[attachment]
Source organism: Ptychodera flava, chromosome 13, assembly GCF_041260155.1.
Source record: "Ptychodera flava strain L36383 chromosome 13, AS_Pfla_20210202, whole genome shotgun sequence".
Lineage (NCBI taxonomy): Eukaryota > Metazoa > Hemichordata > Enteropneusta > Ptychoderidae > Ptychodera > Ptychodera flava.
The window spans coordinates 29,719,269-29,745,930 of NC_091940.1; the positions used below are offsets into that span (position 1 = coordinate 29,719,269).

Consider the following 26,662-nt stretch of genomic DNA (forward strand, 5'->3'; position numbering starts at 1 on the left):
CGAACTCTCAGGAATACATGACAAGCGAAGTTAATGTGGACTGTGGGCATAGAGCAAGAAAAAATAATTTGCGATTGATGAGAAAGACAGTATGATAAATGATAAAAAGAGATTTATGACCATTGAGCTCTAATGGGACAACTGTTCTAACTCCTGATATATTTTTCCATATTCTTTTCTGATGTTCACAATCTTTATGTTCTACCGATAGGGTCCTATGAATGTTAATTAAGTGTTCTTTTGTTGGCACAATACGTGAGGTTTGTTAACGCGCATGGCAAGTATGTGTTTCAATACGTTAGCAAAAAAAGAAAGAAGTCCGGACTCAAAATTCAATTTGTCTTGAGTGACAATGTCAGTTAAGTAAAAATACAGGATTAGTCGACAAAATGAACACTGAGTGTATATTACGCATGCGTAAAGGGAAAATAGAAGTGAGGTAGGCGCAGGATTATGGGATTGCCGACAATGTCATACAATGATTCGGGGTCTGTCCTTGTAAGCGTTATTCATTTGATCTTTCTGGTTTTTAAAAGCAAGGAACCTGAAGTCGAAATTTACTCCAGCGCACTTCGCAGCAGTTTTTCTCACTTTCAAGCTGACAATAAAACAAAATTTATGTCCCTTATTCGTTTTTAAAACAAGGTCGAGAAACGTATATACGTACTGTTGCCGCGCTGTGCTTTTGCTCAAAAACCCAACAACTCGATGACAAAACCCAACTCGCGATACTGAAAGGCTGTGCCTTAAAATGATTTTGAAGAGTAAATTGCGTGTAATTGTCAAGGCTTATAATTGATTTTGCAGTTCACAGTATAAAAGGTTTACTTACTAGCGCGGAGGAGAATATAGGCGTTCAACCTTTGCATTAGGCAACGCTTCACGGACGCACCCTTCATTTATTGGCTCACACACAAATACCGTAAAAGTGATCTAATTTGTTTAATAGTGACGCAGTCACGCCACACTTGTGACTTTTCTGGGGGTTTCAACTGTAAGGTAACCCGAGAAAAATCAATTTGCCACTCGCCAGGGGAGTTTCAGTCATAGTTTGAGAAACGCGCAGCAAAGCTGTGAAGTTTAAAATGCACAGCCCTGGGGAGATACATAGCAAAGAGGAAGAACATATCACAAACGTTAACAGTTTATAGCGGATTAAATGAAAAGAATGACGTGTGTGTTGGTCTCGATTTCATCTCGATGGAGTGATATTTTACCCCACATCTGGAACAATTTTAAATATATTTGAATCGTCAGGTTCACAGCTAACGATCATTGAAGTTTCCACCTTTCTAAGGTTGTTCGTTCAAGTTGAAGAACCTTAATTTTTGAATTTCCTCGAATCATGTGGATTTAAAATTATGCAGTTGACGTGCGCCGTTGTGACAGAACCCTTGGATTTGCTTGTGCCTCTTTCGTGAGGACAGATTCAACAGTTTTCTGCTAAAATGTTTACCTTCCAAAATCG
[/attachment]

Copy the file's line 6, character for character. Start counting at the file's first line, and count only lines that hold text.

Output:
CGAACTCTCAGGAATACATGACAAGCGAAGTTAATGTGGACTGTGGGCATAGAGCAAGAAAAAATAATTTGCGATTGATGAGAAAGACAGTATGATAAATGATAAAAAGAGATTTATGACCATTGAGCTCTAATGGGACAACTGTTCTAACTCCTGATATATTTTTCCATATTCTTTTCTGATGTTCACAATCTTTATGTTCTACCGATAGGGTCCTATGAATGTTAATTAAGTGTTCTTTTGTTGGCACAATACGTGAGGTTTGTTAACGCGCATGGCAAGTATGTGTTTCAATACGTTAGCAAAAAAAGAAAGAAGTCCGGACTCAAAATTCAATTTGTCTTGAGTGACAATGTCAGTTAAGTAAAAATACAGGATTAGTCGACAAAATGAACACTGAGTGTATATTACGCATGCGTAAAGGGAAAATAGAAGTGAGGTAGGCGCAGGATTATGGGATTGCCGACAATGTCATACAATGATTCGGGGTCTGTCCTTGTAAGCGTTATTCATTTGATCTTTCTGGTTTTTAAAAGCAAGGAACCTGAAGTCGAAATTTACTCCAGCGCACTTCGCAGCAGTTTTTCTCACTTTCAAGCTGACAATAAAACAAAATTTATGTCCCTTATTCGTTTTTAAAACAAGGTCGAGAAACGTATATACGTACTGTTGCCGCGCTGTGCTTTTGCTCAAAAACCCAACAACTCGATGACAAAACCCAACTCGCGATACTGAAAGGCTGTGCCTTAAAATGATTTTGAAGAGTAAATTGCGTGTAATTGTCAAGGCTTATAATTGATTTTGCAGTTCACAGTATAAAAGGTTTACTTACTAGCGCGGAGGAGAATATAGGCGTTCAACCTTTGCATTAGGCAACGCTTCACGGACGCACCCTTCATTTATTGGCTCACACACAAATACCGTAAAAGTGATCTAATTTGTTTAATAGTGACGCAGTCACGCCACACTTGTGACTTTTCTGGGGGTTTCAACTGTAAGGTAACCCGAGAAAAATCAATTTGCCACTCGCCAGGGGAGTTTCAGTCATAGTTTGAGAAACGCGCAGCAAAGCTGTGAAGTTTAAAATGCACAGCCCTGGGGAGATACATAGCAAAGAGGAAGAACATATCACAAACGTTAACAGTTTATAGCGGATTAAATGAAAAGAATGACGTGTGTGTTGGTCTCGATTTCATCTCGATGGAGTGATATTTTACCCCACATCTGGAACAATTTTAAATATATTTGAATCGTCAGGTTCACAGCTAACGATCATTGAAGTTTCCACCTTTCTAAGGTTGTTCGTTCAAGTTGAAGAACCTTAATTTTTGAATTTCCTCGAATCATGTGGATTTAAAATTATGCAGTTGACGTGCGCCGTTGTGACAGAACCCTTGGATTTGCTTGTGCCTCTTTCGTGAGGACAGATTCAACAGTTTTCTGCTAAAATGTTTACCTTCCAAAATCG